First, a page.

One of the pluses of growing up a skateboarder in Southern California was that almost every riverbed and ditch in the area was paved. Less than two miles from my house was the San Gabriel riverbed, well paved and with utility access roads that allowed vehicles to enter. These access roads created what looked like a telescoping wave and were a natural to ride, although the clay wheels caused many losses of skin.

Enter the urethane wheel about 1973 or 74 and we were in business, these wheels while great still had loose ball bearings but allowed us to go faster and create maneuvers that simulated surfing. I skated almost every day in the riverbed with a friend that was as dedicated as I was, we favored the ramp near the railroad bridge that crossed the river, and we named the location Trestles.

There was another ramp less than a half mile north of there that drew throngs of people because it was by “Golf ‘N Stuff” a “putt putt” golf course with video games and go carts (made famous in the movie Karate Kid).

The big and most important advancement in a skateboarding came next, the game changer was the sealed precision German bearings. Along with the almost simultaneous introduction of the wide Bennett Trucks, we could now trust our equipment and the advancements came in leaps and bounds.

Like test pilots we were taking huge drops as fast as we could in steeper angels than we could have imagined. New maneuvers were being invented literally ever week, slide turns front and backside, hand plant turns, and what turned out to be the granddaddy of skate maneuvers that ushered in modern skateboarding…the kick flip.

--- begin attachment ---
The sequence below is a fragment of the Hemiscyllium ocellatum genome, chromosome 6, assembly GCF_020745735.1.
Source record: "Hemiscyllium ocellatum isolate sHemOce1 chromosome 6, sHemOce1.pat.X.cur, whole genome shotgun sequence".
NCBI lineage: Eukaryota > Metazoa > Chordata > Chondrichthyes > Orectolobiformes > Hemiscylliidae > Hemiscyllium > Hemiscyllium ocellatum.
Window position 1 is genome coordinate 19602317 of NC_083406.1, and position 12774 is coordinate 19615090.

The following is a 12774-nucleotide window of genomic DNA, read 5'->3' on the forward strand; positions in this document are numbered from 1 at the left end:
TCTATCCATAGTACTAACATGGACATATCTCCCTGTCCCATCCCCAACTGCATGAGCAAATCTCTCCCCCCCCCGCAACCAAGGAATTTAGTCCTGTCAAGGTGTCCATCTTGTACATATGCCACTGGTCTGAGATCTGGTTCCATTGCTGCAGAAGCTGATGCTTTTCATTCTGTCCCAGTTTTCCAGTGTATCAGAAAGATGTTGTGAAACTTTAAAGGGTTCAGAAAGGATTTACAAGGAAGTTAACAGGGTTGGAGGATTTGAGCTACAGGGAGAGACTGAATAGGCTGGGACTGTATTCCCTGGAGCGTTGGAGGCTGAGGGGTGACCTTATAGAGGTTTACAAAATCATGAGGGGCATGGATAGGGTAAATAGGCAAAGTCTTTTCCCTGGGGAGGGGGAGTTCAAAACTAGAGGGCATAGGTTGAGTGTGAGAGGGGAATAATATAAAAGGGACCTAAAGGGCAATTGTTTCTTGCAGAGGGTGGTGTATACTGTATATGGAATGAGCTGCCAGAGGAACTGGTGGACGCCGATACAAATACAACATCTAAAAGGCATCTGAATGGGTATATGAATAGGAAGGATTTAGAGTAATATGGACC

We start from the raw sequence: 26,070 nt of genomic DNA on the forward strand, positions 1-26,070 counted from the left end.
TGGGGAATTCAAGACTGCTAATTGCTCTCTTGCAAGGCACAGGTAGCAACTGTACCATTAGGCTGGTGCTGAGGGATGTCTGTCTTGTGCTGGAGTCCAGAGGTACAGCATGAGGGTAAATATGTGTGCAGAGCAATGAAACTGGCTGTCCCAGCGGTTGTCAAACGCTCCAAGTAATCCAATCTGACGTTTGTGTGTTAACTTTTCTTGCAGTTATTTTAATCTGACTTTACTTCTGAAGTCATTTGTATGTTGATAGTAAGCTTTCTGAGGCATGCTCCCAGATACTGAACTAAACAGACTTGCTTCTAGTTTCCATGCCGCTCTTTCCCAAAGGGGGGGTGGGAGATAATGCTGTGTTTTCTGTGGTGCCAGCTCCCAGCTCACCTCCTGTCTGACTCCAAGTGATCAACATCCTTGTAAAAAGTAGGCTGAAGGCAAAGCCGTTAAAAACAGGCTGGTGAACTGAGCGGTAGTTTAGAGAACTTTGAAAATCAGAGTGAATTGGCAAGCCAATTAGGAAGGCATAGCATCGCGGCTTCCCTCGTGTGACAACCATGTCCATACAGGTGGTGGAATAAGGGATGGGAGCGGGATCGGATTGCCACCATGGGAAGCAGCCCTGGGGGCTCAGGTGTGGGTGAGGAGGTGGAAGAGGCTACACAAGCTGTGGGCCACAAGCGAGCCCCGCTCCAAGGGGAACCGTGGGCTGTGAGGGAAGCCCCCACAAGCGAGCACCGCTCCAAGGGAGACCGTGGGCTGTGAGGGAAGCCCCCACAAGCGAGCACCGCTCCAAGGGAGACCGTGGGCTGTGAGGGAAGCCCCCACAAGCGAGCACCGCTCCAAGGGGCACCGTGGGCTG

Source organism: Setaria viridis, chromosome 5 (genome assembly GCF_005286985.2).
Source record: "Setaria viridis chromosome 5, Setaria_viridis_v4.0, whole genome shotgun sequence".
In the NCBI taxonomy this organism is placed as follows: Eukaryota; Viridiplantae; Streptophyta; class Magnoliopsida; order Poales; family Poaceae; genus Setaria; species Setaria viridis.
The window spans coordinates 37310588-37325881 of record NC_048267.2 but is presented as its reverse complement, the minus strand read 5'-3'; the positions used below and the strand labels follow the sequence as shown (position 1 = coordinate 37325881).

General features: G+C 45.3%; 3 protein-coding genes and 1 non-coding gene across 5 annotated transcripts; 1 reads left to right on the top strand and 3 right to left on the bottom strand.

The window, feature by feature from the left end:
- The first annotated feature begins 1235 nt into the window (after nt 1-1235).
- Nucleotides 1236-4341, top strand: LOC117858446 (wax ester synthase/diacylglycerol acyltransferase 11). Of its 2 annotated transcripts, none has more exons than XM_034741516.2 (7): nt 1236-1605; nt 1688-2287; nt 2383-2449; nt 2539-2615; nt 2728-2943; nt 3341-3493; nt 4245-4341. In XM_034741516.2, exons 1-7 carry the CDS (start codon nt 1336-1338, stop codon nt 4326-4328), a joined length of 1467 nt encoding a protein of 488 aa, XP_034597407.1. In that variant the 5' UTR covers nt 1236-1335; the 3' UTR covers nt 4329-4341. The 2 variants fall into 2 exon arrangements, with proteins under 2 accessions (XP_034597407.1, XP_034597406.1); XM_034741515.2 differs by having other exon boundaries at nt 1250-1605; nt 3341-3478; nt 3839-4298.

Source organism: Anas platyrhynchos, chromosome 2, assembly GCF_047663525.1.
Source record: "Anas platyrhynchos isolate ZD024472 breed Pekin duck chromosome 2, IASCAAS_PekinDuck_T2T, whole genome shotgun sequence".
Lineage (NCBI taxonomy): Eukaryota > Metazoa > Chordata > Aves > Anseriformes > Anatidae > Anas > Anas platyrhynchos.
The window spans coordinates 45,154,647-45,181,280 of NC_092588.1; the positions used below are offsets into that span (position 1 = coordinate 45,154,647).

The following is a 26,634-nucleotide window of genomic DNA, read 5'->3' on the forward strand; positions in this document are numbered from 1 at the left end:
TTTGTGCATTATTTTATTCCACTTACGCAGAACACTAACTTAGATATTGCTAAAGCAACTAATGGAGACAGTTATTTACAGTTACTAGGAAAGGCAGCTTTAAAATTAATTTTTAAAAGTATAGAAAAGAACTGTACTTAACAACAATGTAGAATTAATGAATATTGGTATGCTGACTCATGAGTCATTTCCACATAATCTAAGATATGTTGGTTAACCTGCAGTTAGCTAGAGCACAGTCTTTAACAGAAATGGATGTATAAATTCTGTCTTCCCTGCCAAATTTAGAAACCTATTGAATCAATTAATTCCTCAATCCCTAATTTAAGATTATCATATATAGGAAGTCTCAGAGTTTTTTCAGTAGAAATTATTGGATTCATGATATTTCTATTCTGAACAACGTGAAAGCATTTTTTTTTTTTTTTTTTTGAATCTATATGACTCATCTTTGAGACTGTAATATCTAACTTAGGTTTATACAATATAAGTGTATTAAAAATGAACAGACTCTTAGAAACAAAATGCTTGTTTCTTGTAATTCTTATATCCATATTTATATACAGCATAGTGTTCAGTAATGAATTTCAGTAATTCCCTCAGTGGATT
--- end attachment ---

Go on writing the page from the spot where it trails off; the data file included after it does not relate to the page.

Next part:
My buddy had a horrific accident at Trestle one day and I had to save his life (the first of 9 through-out the years, but that’s another story) and an ambulance was summoned by a bicycler and he was in a coma for a couple days…he never skated again.

It was at this time that I took my well-honed routine public since we had a rule (probably a good one) never skate or surf alone. I made my way to Golf ‘N Stuff and skated with the top local skaters. It was there that I met the biggest asshole, most arrogant, and best skater…Riverbed Ed also known as Headwads (you must be a big deal if you get two nicknames).

He was on me like a fly on shit when he saw me pulling shit he never saw, but Ed was the King and the hazing was relentless. He would skate up on me all the time talking shit. Everyone knew it would come to a head and it wasn’t long until he approached me with a “New Drop” that no one else could do. I said let’s see it, he took me over to a spot just beyond the end of the ramp and spray painted in little letters was the words “Waimea Drop”.

This was a good 25 feet straight down where there was transition the full depth of the riverbed at the end of the access road, unheard of vertical drop at the time. I asked “You made that?” he said “piece of cake, watch.” He gets a good ten pushes of speed and over he goes, the dust trail off his board enhanced the apparent speed and it was incredible.

I said fuck it and got back and pushed towards the impossible drop and just before going over thought wow, I make it down and ended up at the bottom next to Ed looking like a guy that just got a glimpse of God. I asked Ed how long have you been doing that, his reply “Oh that was the first time, I wrote that name on there last night before I left”. I was like what the fuck, him and I were best friends and skate buddy’s for many years.

To be continued… :arrow:



The Early Discovery Years

About this same time I began to meet more skaters, many had tales of awesome skate spots in the surrounding area. One of the first spots we visited was in Sears loading dock at Cerritos Mall just one city over, a long wide slopped ramp, great fun for slalom runs, with the added bonus of trucks trailers parked at the bottom that you could go under like a tube ride.